2 — The second change concerns recipients of a so-called National Security Letter, which is an administrative subpoena issued by the FBI demanding records. Recipients will no longer be required to tell the FBI the name of any attorney consulted about the letter.
3 — Most libraries — those that act in traditional roles, such as lending books and providing Internet access — will not be subject to National Security Letters demanding information about suspected terrorists. However, libraries that act as an Internet Service Provider will still be subject to National Security Letters (Abramson & Godoy, 2006).

While the changes in the Patriot Act did not satisfy all opponents it did allow for the renewal of the law. The nature of electronic information and the rapid growth of electronic communications have created many issues for the legal system. Laws that date back to the 1950’s and 1960’s were now in need of updates in order to balance personal freedom with security. For this reason, laws like HIPAA were made and laws like the Patriot Act must be scrutinized and restructured.

References

Abramson, L., & Godoy, M. (2006, February 14). The patriot act: Key controversies. Retrieved from http://www.npr.org/news/specials/patriotact/patriotactprovisions.html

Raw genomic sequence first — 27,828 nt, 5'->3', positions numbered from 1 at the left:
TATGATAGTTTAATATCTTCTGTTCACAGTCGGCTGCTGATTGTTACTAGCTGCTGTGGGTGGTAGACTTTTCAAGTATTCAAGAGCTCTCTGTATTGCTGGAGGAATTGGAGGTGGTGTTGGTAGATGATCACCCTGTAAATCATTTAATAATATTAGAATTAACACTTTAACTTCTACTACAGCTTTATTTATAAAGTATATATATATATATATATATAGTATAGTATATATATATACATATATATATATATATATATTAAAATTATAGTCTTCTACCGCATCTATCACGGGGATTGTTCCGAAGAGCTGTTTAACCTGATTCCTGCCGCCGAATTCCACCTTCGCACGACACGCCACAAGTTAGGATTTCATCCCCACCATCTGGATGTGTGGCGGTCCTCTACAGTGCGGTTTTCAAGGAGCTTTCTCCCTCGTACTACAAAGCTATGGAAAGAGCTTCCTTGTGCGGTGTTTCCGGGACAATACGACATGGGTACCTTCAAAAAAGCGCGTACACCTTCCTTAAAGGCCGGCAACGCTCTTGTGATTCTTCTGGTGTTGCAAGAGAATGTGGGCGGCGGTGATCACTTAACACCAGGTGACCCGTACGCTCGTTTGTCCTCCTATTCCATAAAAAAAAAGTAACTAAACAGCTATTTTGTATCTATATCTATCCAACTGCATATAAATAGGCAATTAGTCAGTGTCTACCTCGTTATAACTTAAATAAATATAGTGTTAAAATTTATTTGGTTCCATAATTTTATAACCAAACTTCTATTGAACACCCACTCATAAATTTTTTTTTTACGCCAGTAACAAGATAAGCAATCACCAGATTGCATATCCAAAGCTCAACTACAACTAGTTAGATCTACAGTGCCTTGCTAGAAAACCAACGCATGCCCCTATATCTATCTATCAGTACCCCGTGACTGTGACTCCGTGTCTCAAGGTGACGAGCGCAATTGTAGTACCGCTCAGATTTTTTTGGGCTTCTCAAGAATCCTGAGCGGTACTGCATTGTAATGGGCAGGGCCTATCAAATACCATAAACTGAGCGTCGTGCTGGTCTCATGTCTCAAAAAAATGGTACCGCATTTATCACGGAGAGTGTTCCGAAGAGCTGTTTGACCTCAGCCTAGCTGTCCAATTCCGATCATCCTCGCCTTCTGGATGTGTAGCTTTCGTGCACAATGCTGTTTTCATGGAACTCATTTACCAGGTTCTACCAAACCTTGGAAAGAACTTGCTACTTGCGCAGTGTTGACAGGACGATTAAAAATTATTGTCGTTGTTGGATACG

Affordable Educators. (2013). Agents & identity theft online study book. Retrieved from Agents & Identity Theft Online Study Book

Crede, A. (2002). Electronic commerce and the banking industry: The requirement and opportunities for new payment systems using the internet. Journal of Computer-Mediated Communication’s, 1(3)

Department of Health and Human Services (2011) Understanding Health Information Privacy Retrieved from http://www.hhs.gov/ocr/privacy/hipaa/understanding/index.html

Patterson, T. E. (2009). The American democracy (9th ed.). New York, NY: McGraw-Hill.


Citation

Vincent Triola. Fri, Mar 12, 2021. Information Technology Acts: Laws Protecting Privacy & Information Retrieved from https://vincenttriola.com/blogs/ten-years-of-academic-writing/information-technology-acts-laws-protecting-privacy-information